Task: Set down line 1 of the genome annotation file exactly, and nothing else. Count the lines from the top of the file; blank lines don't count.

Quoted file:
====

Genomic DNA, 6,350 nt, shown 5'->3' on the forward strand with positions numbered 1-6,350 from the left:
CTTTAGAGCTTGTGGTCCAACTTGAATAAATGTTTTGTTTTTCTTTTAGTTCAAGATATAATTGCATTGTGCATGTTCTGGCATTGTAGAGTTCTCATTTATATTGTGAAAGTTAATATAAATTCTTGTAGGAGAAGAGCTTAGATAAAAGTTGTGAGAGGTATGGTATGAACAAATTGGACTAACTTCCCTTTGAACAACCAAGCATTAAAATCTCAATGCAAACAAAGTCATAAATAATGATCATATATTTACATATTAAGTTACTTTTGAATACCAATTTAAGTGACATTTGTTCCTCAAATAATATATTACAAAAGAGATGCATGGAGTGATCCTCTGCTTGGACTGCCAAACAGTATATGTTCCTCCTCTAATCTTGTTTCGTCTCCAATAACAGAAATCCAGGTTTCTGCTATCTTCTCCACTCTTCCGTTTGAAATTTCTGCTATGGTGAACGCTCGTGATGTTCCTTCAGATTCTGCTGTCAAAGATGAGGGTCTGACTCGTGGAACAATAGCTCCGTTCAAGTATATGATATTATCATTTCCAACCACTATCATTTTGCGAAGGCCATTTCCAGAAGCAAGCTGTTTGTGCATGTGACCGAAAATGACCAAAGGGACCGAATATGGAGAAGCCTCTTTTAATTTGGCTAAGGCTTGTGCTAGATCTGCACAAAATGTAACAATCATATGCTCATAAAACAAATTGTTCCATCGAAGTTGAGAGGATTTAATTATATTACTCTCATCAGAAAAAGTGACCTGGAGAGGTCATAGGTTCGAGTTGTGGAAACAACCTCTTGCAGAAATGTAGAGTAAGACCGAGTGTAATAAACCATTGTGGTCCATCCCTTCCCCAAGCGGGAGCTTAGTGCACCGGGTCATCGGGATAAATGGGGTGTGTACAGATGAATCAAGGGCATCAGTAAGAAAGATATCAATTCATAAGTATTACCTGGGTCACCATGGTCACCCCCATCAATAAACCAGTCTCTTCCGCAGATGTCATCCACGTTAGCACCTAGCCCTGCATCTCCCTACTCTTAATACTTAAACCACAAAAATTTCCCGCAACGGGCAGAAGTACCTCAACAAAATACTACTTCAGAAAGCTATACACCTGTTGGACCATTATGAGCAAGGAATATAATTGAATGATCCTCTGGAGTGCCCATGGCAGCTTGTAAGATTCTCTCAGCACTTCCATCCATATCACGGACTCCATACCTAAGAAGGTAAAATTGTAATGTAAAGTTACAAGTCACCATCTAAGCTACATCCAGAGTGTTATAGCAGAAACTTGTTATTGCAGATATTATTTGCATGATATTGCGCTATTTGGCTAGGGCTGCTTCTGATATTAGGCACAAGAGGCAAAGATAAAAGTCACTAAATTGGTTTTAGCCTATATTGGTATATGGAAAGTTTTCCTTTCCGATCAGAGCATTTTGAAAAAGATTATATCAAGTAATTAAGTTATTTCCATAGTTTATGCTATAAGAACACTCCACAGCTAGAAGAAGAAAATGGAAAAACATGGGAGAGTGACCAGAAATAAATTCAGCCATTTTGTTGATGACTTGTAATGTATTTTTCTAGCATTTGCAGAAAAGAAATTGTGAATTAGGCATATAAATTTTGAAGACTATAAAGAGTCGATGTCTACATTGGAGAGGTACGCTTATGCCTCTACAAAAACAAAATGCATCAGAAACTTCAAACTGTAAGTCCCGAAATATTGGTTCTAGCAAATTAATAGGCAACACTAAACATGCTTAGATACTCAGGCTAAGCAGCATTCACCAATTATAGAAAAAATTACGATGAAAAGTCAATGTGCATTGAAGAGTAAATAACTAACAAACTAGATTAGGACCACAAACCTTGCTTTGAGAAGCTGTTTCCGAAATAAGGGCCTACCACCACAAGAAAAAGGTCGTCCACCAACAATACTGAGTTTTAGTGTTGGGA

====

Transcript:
Genomic DNA, 6,350 nt, shown 5'->3' on the forward strand with positions numbered 1-6,350 from the left: